Usage of SWOT analysis
You usually do the SWOT analysis every year as part of your normal business process, but you can also help start-ups.
What is a SWOT analysis?
A SWOT is an element of corporate strategy creation that you usually formulate as part of your business plan.
Of course, you can create it not only for the whole business, but also for a 1-1 project or even for a person (e.g. before selecting a key person).
Meaning of the SWOT
It consists of the acronym SWOT and covers the initials of the following 4 words:
- S: Stengths
- W: Weaknesses
- O: Opportunities
- T: Threats
When you do the SWOT analysis, you focus on these 4 areas, that is, you go through the strengths and weaknesses of your business, and then look at what opportunities you have and what dangers lurk in front of you.
You can use the SWOT matrix to facilitate this.
The SWOT matrix
When you do the analysis, you go through the matrix below.
Advangages of SWOT
When you do the analysis, you get a relatively simple, transparent picture of where you are right now. It has a maximum size of 1-2 pages, typically fits on 1 A4 page, precisely for clarity.
Keep in mind that this is a summary, if necessary and justified, you can use any number of pages for background calculations, but only the final result will be included in the analysis.
Because it is clear, you can see the big picture, which is much easier to break down into building blocks later. This will help you take your business in a way that is beneficial and right for you.
Disadvantages of SWOT
There is no perfect system, so don’t expect it to solve everything in one step. The SWOT analysis focuses specifically on internal factors, even if you include opportunities and threats. After all, something could mean you opportunity or threat because of your current state
Accordingly, expect the external image, i.e. an objective view, from the PEST analysis. This is because SWOT will not place you in the current market-political and other environment.
Making the SWOT analysis
Formulation of questions (and answers)
The matrix above contains only example questions, which may be different in your business. The point is, in each of the four sections, formulate the questions that apply to your business.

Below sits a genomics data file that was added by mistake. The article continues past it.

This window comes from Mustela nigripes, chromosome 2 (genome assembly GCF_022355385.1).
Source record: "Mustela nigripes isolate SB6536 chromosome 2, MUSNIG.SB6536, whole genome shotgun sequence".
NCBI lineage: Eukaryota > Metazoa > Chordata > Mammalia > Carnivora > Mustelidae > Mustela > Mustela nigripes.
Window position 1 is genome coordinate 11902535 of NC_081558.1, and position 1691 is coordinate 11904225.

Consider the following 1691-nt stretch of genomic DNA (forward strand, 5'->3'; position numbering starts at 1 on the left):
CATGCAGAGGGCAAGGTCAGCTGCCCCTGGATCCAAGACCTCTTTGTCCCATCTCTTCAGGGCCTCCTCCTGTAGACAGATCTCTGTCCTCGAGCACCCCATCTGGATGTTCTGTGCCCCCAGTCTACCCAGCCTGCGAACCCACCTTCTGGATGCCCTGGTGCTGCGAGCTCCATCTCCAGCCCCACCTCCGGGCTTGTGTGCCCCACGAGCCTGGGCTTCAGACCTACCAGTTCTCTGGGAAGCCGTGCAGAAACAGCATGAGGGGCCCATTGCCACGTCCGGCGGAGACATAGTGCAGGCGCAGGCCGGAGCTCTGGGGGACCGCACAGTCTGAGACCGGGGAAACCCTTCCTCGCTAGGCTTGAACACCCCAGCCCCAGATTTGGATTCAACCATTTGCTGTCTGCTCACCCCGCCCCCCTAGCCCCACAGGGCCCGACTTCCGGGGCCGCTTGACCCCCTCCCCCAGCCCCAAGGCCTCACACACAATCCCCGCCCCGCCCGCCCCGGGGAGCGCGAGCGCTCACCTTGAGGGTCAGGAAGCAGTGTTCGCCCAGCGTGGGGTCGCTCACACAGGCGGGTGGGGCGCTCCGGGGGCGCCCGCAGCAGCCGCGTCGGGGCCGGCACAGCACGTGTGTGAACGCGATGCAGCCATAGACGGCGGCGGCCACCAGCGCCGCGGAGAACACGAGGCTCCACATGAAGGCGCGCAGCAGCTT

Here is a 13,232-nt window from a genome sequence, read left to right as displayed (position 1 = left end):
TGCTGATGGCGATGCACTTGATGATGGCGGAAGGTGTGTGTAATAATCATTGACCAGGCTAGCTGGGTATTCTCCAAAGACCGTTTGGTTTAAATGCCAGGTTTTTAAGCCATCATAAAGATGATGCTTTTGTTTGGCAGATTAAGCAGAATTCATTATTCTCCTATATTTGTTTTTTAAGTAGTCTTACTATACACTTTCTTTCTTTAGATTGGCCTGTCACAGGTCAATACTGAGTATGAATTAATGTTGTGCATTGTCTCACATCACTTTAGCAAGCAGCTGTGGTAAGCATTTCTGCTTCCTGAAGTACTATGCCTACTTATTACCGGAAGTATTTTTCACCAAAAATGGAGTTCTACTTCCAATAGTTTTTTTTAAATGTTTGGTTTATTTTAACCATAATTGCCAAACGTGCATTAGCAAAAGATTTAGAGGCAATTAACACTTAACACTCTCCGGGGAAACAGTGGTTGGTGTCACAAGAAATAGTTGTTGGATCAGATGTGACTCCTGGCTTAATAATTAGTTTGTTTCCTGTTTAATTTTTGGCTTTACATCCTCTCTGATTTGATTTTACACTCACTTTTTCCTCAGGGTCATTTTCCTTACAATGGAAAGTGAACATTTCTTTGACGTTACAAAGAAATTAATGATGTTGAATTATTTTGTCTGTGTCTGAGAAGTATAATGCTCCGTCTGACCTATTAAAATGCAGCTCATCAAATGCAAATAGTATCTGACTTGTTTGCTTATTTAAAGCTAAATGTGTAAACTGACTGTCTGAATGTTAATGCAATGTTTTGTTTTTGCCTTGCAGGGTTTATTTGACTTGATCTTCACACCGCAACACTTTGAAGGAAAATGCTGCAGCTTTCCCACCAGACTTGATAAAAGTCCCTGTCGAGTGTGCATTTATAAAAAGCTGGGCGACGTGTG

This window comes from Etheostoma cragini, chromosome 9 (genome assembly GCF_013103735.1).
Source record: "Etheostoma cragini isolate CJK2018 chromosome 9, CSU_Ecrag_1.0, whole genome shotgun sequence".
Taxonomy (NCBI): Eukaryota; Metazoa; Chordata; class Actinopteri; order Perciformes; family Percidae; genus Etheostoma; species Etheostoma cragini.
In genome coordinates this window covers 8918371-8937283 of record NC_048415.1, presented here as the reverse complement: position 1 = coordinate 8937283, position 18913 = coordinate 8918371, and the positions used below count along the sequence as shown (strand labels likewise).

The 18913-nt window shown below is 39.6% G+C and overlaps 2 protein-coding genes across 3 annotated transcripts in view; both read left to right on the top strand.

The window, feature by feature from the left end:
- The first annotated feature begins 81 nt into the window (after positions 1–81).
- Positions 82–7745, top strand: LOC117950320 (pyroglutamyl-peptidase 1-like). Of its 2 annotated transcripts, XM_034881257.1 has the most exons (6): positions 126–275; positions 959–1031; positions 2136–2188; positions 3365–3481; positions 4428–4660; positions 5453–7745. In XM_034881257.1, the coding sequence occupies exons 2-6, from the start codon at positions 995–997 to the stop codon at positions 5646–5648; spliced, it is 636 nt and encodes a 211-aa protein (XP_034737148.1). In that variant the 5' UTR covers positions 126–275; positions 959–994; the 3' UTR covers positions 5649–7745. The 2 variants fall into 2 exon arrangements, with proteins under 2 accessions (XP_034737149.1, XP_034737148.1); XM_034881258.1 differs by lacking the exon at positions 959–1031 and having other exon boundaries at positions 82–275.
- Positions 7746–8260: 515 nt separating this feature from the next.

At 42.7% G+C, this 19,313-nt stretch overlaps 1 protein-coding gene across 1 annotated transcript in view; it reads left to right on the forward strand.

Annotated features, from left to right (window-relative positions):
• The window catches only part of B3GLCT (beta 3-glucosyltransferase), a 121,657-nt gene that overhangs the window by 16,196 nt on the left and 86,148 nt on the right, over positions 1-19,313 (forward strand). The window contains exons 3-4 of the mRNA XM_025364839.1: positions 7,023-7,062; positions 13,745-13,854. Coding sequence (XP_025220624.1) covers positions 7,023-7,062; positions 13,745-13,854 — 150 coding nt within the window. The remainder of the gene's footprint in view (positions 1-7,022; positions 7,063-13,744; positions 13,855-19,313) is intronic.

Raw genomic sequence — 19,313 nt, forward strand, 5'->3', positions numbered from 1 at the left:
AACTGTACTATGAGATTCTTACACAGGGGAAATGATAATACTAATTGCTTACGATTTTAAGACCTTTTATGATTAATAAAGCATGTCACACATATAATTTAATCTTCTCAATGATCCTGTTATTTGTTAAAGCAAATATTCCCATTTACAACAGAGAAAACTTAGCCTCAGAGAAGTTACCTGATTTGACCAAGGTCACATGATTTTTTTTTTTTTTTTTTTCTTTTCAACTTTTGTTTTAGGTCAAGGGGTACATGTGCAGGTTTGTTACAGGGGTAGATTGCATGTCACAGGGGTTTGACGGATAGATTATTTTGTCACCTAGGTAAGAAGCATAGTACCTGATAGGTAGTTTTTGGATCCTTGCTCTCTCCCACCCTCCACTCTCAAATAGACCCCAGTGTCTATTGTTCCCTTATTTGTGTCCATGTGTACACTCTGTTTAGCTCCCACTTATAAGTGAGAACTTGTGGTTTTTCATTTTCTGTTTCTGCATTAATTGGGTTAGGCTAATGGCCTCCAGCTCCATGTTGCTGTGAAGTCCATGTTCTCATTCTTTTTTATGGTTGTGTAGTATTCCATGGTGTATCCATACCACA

Since the next step is to draw conclusions, do so profound.
You can’t draw a conclusion based on questions alone, and even if you’ve dealt with the strength so much that “we’re market leaders”. Support it with numbers and data so that only questions and statements that you can build on are included in the analysis.
Formulation of a conclusion and an action plan
A properly prepared SWOT analysis will give you an easy-to-see picture of where you are now and what options you can use in the light of your resources. When formulating an action plan, include several things, such as:
- making more effective use of strengths
- reducing weaknesses
- “channeling” opportunities in view of resources (money, time)
- addressing hazards where possible
The business plan already mentioned that you don’t prepare it once, but several years in advance each year. That is why they will also show overlaps. The final step in the SWOT is to check the plan that has already been implemented, to see if the planning was correct. If so, you move on, if not, you correct and replan.
Possibility of error when preparing the SWOT analysis
If you get lost in the details, you have to write a completely unnecessary summary. If the summary also needs a summary, it will be impossible to follow your logic. Strive to include only the most important points in the analysis, those that are important to move forward.
Rough (not detailed at all)
If you don’t understand how to make it, or maybe it’s all just a pain in your neck, you’re working with a “just write something” attitude. This is just a small mistake while preparing for an exam, but here your livelihood is at stake.
If you don’t understand, ask (even here) if you feel overwhelming, organize it. Both are a much better solution than leaning back in the belief that everything is fine and then the whole thing suddenly falls on your head. (In many cases, the unexpected would have been foreseeable if you had acted with due diligence.)
Fairy Tale 1.0
If the whole SWOT analysis is out of the air and has about as much to do with reality as an average tale, it doesn’t matter at all how much energy you put into it or just how elaborate it is. Before you make a decision on how to proceed in part as a result of this analysis, you can also support it with numbers.
Example of SWOT analysis
Home delivery has become more valuable these days, so in the example below you can see a SWOT analysis of an imaginary parcel delivery company to make it easier for you to make your own.
- Do you do a SWOT analysis and if so, to what extent?
- In what cases do you see the benefits of such an analysis, and when would you choose something else?
- How do you monitor whether the analysis you have made is realistic?
You can contact us here with your questions. Write down your question and we’ll see how we can help you effectively.